Unit 14 feed VGO
Unit 14 feed VGO
Unit 14 feed VGO
Unit 14 feed VGO
Unit 12 atm.resid
Unit 12 fraction.botto
Unit 12 atm.resid
Unit 12 fraction.botto
Unit 12 atm.resid
Unit 12 fraction.botto
Unit 12 atm.resid
Unit 12 fraction.botto
Unit 12 atm.resid
Unit 12 fraction.botto
Unit 12 atm.resid
Unit 12 fraction.botto
Unit 12 atm.resid
Unit 12 fraction.botto
Unit 12 atm.resid
Unit 12 fraction.botto
Unit 12 atm.resid
Unit 12 fraction.botto
Unit 12 atm.resid
Unit 12 fraction.botto
Unit 12 atm.resid
Unit 12 fraction.botto
Unit 12 atm.resid
Unit 12 fraction.botto
Unit 20 C.G.O
Unit 20 C.G.O
Unit 20 C.G.O
Unit 20 .G.O
Unit 20 C.G.O
Unit 20 C.G.O
Unit 20 C.G.O
Unit 20 C.G.O
Unit 20 C.G.O
Unit 20 C.G.O
Unit 20 C.G.O
Unit 20 C.G.O
Unit 20 C.G.O
Unit 20 C.G.O
Unit 20 C.G.O
Unit 20 C.G.O
Unit 20 C.G.O
Unit 20 C.G.O
Unit 20 C.G.O
Unit 20 C.G.O
Unit 20 C.G.O
Unit 20 C.G.O
Unit 20 C.G.O

25.2
25
25.8
25.9
25.1
25.4
25
25.4
25.3
24.9
12.4
19.1
12.3
18.8
12.4
18.9
12.3
19.2
12.8
18.8
13.1
19.7
12.8
18.8
12.3
12.7
13
18.7
13.1
19
13
19.2
13.4
19.2
27.4
21.9
22.1
21.8
21.5
22
22.4
22.2
22.2
22.4
22.2
22.3
22
22.2
22.6
22.3
22
22.8
22.4
22.2
22.8
22.9
22.2

D1160
D1160
D1160
D1160
D1160
D1160
D1160
D1160
D1160
D1160
D1160
D1160
D1160
D1160
D1160
D1160
D1160
D1160
D1160
D1160
D1160
D1160
D1160
D1160
D1160
D1160
D1160
D1160
D1160
D1160
D1160
D1160
D1160
D1160
D1160
D1160
D1160
D1160
D1160
D1160
D1160
D1160
D1160
D1160
D1160
D1160
D1160
D1160
D1160
D1160
D1160
D1160
D1160
D1160
D1160
D1160
D1160

Boiling point temperatures ( C) at vol.%


0

10

30

50

70

90

95

100

277
230
262
262
308
261
282
262
280
251
281
304
278
297
275
297
281
306
277
314
266
308
269
276
273
314
276
327
283
284
282
336
281
331
198
202
207
203
206
204
194
210
211
198
209
242
214
218
207
199
203
203
202
203
194
221
204

345
344
354
359
357
359
365
361
349
354
366
394
365
387
364
393
365
394
362
389
356
387
360
408
359
390
362
396
355
391
357
393
359
398
298
303
307
291
294
302
296
303
303
299
298
319
294
296
299
305
302
301
298
299
301
291
302

371
371
376
379
383
395
381
382
376
377
397
421
398
413
395
418
399
422
394
414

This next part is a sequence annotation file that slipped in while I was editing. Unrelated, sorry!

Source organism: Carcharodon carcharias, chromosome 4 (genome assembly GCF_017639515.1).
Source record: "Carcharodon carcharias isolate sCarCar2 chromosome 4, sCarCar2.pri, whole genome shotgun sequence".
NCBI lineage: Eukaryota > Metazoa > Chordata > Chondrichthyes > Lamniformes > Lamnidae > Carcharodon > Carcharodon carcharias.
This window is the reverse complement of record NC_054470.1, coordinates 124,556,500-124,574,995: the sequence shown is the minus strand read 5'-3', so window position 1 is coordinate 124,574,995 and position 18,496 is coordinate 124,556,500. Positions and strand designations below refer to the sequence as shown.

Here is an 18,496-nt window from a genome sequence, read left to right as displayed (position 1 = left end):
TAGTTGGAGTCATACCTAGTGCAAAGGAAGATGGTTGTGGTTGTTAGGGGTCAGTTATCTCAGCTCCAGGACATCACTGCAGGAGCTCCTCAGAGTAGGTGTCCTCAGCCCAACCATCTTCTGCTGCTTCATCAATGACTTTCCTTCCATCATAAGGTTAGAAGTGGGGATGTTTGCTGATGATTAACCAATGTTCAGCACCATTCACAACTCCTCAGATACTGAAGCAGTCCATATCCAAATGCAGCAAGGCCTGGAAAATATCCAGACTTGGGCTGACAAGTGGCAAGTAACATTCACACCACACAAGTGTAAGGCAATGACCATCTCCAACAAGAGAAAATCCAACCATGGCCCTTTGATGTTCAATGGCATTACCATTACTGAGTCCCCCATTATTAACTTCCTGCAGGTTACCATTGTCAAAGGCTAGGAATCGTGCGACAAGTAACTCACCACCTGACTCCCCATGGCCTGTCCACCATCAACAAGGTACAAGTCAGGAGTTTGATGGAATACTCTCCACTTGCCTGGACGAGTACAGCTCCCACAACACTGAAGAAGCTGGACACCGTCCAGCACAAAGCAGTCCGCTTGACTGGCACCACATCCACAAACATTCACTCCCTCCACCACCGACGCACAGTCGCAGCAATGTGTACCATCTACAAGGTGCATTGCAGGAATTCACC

387
410
393
430
392
412
395
421
392
416
394
419
393
422
331
334
334
330
327
337
331
337
330
333
331
346
332
332
336
347
331
333
329
332
332
332
336

418
419
420
422
425
419
427
422
422
421
479
479
477
472
474
478
480
480
479
474
470
467
476
481
472
467
478
479
474
474
475
477
473
479
386
390
393
387
388
389
386
387
387
387
387
396
387
389
389
398
389
387
386
390
389
389
386

446
447
448
451
451
447
449
451
448
450
538
541

473
472
474
477
477
467
477
477
476
477

507
507
514
513
511
511
514
514
513
514

522
518
526
528
522
526
522
529
524
527

528
524
536
533
525
538
537
537
528
538
549
566
528
523
523
534
543
564
529
554
525
537
549
561
522
534
551
561
542
536
543
539
542
545
495
498
523
520
520
518
497
490
488
493
496
498
496
501
510
507
507
499
507
531
505
498
498

544
539
532
523
541
541
521
543
538
531
535
536
413
418
422
419
421
421
414
413
416
416
415
422
416
419
417
419
418
416
414
422
418
416
418

437
442
450
446
453
448
440
438
440
439
438
444
441
446
442
449
444
440
440
453
442
441
444

465
472
489
480
489
486
468
469
469
468
466
473
470
479
472
475
476
470
476
504
472
472
476

477
485
508
497
511
504
481
483
479
479
477
489
482
491
497
490
489
483
489
531
486
487
488

Recovery

SG

99
97.5
98.9
97.5
97
98.9
98
98.5
97.5
99
50.5
58
46
48
44
49
50.5
57.5
45
57.5
49.5
55
52.5
57
48.5
53.5
51
57.5
50

0.9030
0.9042
0.8996
0.8990
0.9036
0.9018
0.9042
0.9018
0.9024
0.9047
0.9833
0.9396
0.9840
0.9415
0.9833
0.9408
0.9840
0.9390
0.9806
0.9415
0.9786
0.9358
0.9806
0.9415
0.9840
0.9813
0.9792
0.9421
0.9786
0.9402
0.9792
0.9390
0.9765
0.9390
0.8905
0.9224
0.9212
0.9230
0.9248
0.9218
0.9194
0.9206
0.9206
0.9194
0.9206
0.9200
0.9218
0.9206
0.9182
0.9200
0.9218
0.9170
0.9194
0.9206
0.9170
0.9165
0.9206

50
51.5
49.5
53
99
98.5
98
98.9
97.5
97.5
98.5
98
98
98.5
99
97
98.5
98
98.5
98.5
98.9
98.5
98.5
95
98.5
98
98.5

Unit 11 = crude oil distillation unit, Unit 12 = atmospheric residue distillation unit, Unit 14 = gas oil hydrocracking, Unit 15 = naphtha hydrotreating unit, Unit 16 = kerosene
Hydrotreating unit, Unit 17 = diesel hydrotreating unit, and Unit 20 = delayed coking unit.

average absolute deviation is 0.0091 and the absolute average percentage error is 1.12% which is well within the error obtained in
tting the experimental data suing Eq. (6). The maximum deviation
and error are 0.0647% and 8.16%, respectively. Although the model
parameters in Eq. (11) were determined using the experimental
data of only six petroleum fuels, yet the model compared with the
experimental data when tested on the other 200 petroleum fuels
with remarkable accuracy.
Eq. (6) was able to t the experimental data for all types of
distillation curves shown in Table 1 ranging from light naphtha
to desulfurized fractionator bottoms with a correlation coefcient

ranging from 0.9300 (for sample no. 70) to 0.9999 (for sample no.
43) with an average of 0.9900 for all samples. Sample no. 70 mentioned above was characterized by more complex distillation curve
with certain regions having abrupt change in slope. Although tting
of the distillation curve for that sample was less accurate than others (with a correlation coefcient of 0.9300), yet the method was
able to predict the specic gravity of that sample very accurately
with a percentage error of 0.01% as shown in Table 2. Apparently the
errors in tting Eq. (6) and using Eqs. (10) and (11) even out and the
overall error is small. Eq. (6) was also capable of tting sample 127
for light naphtha characterized by a small slope and slight change in